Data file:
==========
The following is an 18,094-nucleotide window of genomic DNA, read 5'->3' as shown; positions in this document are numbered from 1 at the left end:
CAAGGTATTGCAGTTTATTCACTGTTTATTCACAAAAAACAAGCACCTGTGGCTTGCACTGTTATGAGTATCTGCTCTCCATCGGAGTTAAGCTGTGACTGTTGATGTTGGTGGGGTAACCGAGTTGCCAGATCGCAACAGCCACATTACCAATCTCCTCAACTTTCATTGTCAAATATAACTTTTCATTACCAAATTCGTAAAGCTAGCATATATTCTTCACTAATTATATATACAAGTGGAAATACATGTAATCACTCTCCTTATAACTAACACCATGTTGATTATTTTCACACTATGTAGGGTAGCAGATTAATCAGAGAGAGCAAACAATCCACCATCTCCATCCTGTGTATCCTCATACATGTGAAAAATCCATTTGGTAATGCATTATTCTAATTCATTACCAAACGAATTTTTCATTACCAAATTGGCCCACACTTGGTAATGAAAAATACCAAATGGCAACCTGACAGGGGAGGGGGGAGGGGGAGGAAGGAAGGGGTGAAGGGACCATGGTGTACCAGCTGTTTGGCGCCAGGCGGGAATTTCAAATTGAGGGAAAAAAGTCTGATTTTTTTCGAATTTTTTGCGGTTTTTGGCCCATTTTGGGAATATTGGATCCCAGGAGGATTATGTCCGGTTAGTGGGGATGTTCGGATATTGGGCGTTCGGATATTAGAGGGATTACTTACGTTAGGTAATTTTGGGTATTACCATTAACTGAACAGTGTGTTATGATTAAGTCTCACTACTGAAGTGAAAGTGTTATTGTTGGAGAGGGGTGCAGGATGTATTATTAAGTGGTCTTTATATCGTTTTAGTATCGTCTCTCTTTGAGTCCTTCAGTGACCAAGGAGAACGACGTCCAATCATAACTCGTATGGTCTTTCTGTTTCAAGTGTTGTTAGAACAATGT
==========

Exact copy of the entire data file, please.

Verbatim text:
The following is an 18,094-nucleotide window of genomic DNA, read 5'->3' as shown; positions in this document are numbered from 1 at the left end:
CAAGGTATTGCAGTTTATTCACTGTTTATTCACAAAAAACAAGCACCTGTGGCTTGCACTGTTATGAGTATCTGCTCTCCATCGGAGTTAAGCTGTGACTGTTGATGTTGGTGGGGTAACCGAGTTGCCAGATCGCAACAGCCACATTACCAATCTCCTCAACTTTCATTGTCAAATATAACTTTTCATTACCAAATTCGTAAAGCTAGCATATATTCTTCACTAATTATATATACAAGTGGAAATACATGTAATCACTCTCCTTATAACTAACACCATGTTGATTATTTTCACACTATGTAGGGTAGCAGATTAATCAGAGAGAGCAAACAATCCACCATCTCCATCCTGTGTATCCTCATACATGTGAAAAATCCATTTGGTAATGCATTATTCTAATTCATTACCAAACGAATTTTTCATTACCAAATTGGCCCACACTTGGTAATGAAAAATACCAAATGGCAACCTGACAGGGGAGGGGGGAGGGGGAGGAAGGAAGGGGTGAAGGGACCATGGTGTACCAGCTGTTTGGCGCCAGGCGGGAATTTCAAATTGAGGGAAAAAAGTCTGATTTTTTTCGAATTTTTTGCGGTTTTTGGCCCATTTTGGGAATATTGGATCCCAGGAGGATTATGTCCGGTTAGTGGGGATGTTCGGATATTGGGCGTTCGGATATTAGAGGGATTACTTACGTTAGGTAATTTTGGGTATTACCATTAACTGAACAGTGTGTTATGATTAAGTCTCACTACTGAAGTGAAAGTGTTATTGTTGGAGAGGGGTGCAGGATGTATTATTAAGTGGTCTTTATATCGTTTTAGTATCGTCTCTCTTTGAGTCCTTCAGTGACCAAGGAGAACGACGTCCAATCATAACTCGTATGGTCTTTCTGTTTCAAGTGTTGTTAGAACAATGT